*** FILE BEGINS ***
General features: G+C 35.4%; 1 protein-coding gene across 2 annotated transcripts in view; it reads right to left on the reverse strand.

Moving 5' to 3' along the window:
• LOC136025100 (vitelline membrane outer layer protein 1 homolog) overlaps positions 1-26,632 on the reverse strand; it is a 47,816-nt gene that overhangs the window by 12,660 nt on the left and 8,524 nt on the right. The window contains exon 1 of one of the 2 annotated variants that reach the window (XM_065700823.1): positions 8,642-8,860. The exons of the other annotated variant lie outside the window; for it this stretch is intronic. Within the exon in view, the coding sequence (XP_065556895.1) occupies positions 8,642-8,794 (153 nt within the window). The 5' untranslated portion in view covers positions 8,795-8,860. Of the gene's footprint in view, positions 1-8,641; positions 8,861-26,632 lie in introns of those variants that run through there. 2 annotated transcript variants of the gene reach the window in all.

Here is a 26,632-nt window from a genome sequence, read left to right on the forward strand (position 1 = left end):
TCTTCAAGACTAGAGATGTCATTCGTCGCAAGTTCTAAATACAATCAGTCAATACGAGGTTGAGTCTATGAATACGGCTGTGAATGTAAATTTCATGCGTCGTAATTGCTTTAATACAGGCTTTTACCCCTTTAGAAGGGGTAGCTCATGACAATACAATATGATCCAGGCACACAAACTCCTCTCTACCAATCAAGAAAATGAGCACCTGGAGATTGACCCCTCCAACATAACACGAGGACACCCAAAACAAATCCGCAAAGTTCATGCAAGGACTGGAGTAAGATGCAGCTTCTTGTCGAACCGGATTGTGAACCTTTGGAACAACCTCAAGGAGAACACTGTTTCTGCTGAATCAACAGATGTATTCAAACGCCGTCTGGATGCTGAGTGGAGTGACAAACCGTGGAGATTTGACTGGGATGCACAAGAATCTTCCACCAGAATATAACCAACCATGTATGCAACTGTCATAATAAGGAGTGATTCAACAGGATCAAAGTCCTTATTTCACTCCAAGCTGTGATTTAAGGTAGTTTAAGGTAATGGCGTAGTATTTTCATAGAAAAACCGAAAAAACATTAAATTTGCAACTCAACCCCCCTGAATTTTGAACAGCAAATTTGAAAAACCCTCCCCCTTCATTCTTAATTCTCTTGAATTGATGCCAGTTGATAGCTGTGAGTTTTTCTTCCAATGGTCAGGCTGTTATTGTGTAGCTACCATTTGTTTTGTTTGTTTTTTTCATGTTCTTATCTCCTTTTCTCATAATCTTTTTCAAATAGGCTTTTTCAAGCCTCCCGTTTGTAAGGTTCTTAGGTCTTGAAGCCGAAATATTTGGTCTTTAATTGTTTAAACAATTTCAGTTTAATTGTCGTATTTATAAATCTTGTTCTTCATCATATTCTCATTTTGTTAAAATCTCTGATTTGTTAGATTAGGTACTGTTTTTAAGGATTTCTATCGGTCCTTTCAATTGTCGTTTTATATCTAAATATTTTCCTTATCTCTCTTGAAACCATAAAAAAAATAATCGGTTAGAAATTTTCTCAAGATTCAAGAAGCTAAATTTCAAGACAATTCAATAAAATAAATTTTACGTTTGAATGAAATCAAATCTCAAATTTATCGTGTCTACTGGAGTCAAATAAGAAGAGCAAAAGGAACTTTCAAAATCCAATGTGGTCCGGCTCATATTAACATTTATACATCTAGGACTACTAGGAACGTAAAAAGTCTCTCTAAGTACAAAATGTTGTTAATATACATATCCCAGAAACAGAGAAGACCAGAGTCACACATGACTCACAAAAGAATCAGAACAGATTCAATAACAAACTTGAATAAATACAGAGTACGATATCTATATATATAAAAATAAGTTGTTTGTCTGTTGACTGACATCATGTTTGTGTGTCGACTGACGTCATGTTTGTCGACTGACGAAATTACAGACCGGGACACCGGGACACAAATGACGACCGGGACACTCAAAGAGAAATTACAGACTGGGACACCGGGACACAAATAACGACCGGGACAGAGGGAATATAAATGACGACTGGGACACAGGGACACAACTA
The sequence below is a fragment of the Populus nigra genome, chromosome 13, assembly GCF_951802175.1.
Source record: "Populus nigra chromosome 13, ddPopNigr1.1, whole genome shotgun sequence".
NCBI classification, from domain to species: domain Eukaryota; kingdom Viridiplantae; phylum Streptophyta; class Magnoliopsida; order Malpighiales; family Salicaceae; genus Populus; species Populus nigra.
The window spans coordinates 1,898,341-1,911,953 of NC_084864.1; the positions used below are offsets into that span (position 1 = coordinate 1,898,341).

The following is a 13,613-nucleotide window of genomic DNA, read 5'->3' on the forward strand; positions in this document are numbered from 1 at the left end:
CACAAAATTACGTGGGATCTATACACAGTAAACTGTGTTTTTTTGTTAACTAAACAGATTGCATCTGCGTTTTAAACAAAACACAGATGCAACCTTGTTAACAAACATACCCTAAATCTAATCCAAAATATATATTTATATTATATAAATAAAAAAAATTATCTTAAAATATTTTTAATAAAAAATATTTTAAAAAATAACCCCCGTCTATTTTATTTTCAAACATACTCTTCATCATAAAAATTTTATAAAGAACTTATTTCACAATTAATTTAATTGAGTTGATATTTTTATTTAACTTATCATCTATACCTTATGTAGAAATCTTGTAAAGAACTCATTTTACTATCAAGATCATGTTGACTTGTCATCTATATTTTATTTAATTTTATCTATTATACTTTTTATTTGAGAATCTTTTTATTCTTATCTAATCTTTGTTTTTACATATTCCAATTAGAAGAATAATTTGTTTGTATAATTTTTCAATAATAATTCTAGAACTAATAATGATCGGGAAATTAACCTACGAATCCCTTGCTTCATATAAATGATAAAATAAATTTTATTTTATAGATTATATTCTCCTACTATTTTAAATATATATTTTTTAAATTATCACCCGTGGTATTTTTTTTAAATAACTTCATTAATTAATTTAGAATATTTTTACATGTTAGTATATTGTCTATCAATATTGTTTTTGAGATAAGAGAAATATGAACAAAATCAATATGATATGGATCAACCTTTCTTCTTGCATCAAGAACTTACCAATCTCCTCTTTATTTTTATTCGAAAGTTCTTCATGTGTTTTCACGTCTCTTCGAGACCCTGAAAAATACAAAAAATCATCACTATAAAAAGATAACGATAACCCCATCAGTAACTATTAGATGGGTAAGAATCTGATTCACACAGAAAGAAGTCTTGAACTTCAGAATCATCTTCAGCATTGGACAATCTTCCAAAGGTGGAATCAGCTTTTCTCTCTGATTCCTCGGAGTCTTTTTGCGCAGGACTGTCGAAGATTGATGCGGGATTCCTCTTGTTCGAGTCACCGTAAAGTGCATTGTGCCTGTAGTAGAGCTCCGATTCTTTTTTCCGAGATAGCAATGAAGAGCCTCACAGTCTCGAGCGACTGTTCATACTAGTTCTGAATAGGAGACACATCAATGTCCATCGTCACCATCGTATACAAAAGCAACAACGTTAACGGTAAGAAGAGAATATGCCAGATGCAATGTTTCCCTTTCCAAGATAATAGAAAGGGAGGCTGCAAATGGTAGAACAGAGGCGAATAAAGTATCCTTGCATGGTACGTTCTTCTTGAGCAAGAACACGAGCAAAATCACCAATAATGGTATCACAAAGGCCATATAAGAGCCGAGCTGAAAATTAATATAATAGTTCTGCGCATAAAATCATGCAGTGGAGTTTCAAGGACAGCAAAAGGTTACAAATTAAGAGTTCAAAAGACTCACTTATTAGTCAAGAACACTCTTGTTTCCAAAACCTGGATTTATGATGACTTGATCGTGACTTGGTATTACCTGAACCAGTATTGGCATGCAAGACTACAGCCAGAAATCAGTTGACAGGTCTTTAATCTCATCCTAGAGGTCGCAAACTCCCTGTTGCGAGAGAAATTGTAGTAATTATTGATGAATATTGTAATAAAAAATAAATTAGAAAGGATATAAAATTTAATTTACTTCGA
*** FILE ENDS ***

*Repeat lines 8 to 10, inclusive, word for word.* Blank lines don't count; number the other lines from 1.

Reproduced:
NCBI classification, from domain to species: domain Eukaryota; kingdom Viridiplantae; phylum Streptophyta; class Magnoliopsida; order Malpighiales; family Salicaceae; genus Populus; species Populus nigra.
The window spans coordinates 1,898,341-1,911,953 of NC_084864.1; the positions used below are offsets into that span (position 1 = coordinate 1,898,341).

The following is a 13,613-nucleotide window of genomic DNA, read 5'->3' on the forward strand; positions in this document are numbered from 1 at the left end: